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Forum topic by robinwis posted 03-05-2018 02:54 PM 326 views 0 times favorited 6 replies Add to Favorites Watch
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robinwis

2 posts in 106 days


03-05-2018 02:54 PM

Topic tags/keywords: question

Should my table saw blade spin freely when not connected to the motor? I recently inherited an old, HEAVY, Delta table saw that belonged to my grand father. I want to restore it. One thing I noticed is that when I run it the blade stops turning right after I turn the power off. I took the belt off. While there is no slop in the arbor, it seems like it does not spin freely. I am thinking new bearings, but I figure I better check with someone that knows better. Thanks for any help.

Rob


6 replies so far

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smitdog

366 posts in 2128 days


#1 posted 03-05-2018 03:48 PM

If it is a belt driven saw and you’ve removed the belt then the blade should spin easily. Is there a lot of noise when it’s running? Belt driven saws are usually quiet other than the droning hum of the induction motor, and sometimes the spinning blade can whistle a little bit. If there are any high pitched squeals or screeching then it definitely has bad bearings. You can do it all yourself if you have the correct tools, like bearing pullers or a hydraulic press. I’m sure with a model number some folks here can give you specific bearing numbers to order. Or you could probably take the whole arbor into a motor repair shop to replace them for you.

-- Jarrett - Mount Vernon, Ohio

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Notbrick

37 posts in 132 days


#2 posted 03-05-2018 04:00 PM

I would also look into replacing the belts themselves. Could be very old and creating a heavy resistance for the motor. Check to see if they seem dry rot or very stiff. The link-belt have been become more popular for restorations because of their flexibility in length.

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jonah

1721 posts in 3321 days


#3 posted 03-05-2018 07:10 PM

If it doesn’t spin freely with no belt on it, you have a problem with the bearings or the arbor itself.

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MrUnix

6764 posts in 2222 days


#4 posted 03-05-2018 07:16 PM

Fresh bearings will not spin freely due to the resistance from the grease. Typically, if you hold a fresh bearing by its inner race and spin it by hand, you should get maybe one revolution and not much more. With a blade on it, you will get a bit more perhaps, but not much. On the other hand, if it does spin freely and for many revolutions, the bearing is toast and should be replaced asap. The only way to really determine the condition of a bearing is to pull the seal/shield and look.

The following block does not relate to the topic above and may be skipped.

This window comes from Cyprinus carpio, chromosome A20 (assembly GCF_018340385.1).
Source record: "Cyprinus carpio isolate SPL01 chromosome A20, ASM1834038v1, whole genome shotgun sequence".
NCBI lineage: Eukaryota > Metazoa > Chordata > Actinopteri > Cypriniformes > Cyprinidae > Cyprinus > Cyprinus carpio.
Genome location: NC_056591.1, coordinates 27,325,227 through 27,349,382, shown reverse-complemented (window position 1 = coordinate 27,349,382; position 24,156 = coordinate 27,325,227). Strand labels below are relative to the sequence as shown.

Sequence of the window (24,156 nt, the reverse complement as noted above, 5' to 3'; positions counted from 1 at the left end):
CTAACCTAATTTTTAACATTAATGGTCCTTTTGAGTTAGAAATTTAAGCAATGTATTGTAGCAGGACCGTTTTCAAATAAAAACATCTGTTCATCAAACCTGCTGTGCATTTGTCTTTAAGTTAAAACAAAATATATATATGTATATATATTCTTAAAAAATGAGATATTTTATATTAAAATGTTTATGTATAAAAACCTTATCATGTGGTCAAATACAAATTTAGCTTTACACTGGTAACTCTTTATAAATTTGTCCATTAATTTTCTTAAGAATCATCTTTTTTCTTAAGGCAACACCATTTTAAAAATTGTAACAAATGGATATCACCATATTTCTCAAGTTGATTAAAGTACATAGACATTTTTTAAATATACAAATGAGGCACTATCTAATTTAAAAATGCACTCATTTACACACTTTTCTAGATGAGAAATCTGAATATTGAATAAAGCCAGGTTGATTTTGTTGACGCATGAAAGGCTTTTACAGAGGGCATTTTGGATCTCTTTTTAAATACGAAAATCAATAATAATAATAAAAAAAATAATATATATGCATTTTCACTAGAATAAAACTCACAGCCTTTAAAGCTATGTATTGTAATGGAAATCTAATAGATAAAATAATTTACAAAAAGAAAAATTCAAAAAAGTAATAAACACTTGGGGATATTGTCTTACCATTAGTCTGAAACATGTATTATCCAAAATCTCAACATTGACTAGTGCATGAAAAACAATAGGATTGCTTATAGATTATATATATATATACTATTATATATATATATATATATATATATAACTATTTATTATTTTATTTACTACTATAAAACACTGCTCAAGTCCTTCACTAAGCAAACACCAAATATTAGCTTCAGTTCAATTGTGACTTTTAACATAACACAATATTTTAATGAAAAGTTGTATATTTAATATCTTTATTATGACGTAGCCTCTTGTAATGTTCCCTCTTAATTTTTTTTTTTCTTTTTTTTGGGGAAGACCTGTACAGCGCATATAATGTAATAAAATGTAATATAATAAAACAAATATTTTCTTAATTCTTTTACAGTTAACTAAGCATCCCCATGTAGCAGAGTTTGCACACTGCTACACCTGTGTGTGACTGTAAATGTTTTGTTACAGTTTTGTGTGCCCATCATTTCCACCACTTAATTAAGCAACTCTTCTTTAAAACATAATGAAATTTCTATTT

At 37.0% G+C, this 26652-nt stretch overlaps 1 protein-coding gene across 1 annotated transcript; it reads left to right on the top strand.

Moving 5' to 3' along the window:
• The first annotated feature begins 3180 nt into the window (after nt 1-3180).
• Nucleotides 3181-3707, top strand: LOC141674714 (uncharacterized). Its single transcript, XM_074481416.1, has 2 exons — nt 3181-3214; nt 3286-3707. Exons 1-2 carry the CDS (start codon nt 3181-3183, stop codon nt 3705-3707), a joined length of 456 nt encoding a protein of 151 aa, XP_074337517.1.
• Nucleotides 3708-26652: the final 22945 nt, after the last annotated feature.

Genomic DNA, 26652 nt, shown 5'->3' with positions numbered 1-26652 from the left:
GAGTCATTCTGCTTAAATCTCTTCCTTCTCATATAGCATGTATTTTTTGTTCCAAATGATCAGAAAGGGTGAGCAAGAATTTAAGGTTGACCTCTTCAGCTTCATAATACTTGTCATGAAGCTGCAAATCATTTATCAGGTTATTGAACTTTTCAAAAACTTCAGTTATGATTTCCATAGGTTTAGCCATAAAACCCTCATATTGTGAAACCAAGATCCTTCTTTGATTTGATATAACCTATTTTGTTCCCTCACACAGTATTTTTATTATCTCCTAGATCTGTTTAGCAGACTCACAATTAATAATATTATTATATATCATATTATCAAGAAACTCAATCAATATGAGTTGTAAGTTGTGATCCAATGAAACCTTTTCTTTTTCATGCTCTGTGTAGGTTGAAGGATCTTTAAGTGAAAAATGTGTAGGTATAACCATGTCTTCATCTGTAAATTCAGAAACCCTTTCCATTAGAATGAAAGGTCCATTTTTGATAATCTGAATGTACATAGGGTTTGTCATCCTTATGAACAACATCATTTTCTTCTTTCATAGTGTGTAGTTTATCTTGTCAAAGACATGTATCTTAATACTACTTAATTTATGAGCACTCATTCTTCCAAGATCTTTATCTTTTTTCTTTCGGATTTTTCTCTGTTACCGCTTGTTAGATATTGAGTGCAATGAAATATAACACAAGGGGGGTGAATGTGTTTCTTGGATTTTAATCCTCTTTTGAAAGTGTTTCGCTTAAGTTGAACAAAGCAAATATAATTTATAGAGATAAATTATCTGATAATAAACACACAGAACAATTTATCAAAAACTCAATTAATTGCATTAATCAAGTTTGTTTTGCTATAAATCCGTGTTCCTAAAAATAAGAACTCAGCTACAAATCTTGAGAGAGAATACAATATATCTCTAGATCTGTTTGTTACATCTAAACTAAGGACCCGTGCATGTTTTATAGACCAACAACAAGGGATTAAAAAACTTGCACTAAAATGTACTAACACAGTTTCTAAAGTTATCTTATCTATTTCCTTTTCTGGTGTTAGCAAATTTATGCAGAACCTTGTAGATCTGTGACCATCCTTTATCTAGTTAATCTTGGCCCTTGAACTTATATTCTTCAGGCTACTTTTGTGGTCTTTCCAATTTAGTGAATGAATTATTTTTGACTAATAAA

Regardless – what you have is an old saw. You have no idea what kind of use/abuse it’s seen over the years, and no idea when or if the bearings have ever been changed. They do not last forever. It’s best to swap them out and be sure they are good rather than take your chances and hope they are. That will also give you the chance to examine the saw in greater detail and discover any other issues it may or may not have before any serious damage can be done. Cheap and easy insurance. Since you say you want to restore it, now is the time to do it.

Cheers,
Brad

-- Brad in FL - In Dog I trust... everything else is questionable

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robinwis

2 posts in 106 days


#5 posted 03-05-2018 07:21 PM

I removed the belt and the blade only turns a few revolutions. There is no marking on the saw other than the delta name. I did some digging on the internet and found a few parts diagrams that look like mine but have different part numbers for the arbor bearings. Because there is no slop I should be able to measure the shaft, race, and bearings so I can order replacements. My plan is to get it running again and build a table for it with a fence system. Any ideas for a DIY fence and table would be great. I want a table that is moble because space will be limited for a while

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MrUnix

6764 posts in 2222 days


#6 posted 03-05-2018 07:23 PM

Post a picture or three. Does it have a serial number?

Cheers,
Brad

-- Brad in FL - In Dog I trust... everything else is questionable

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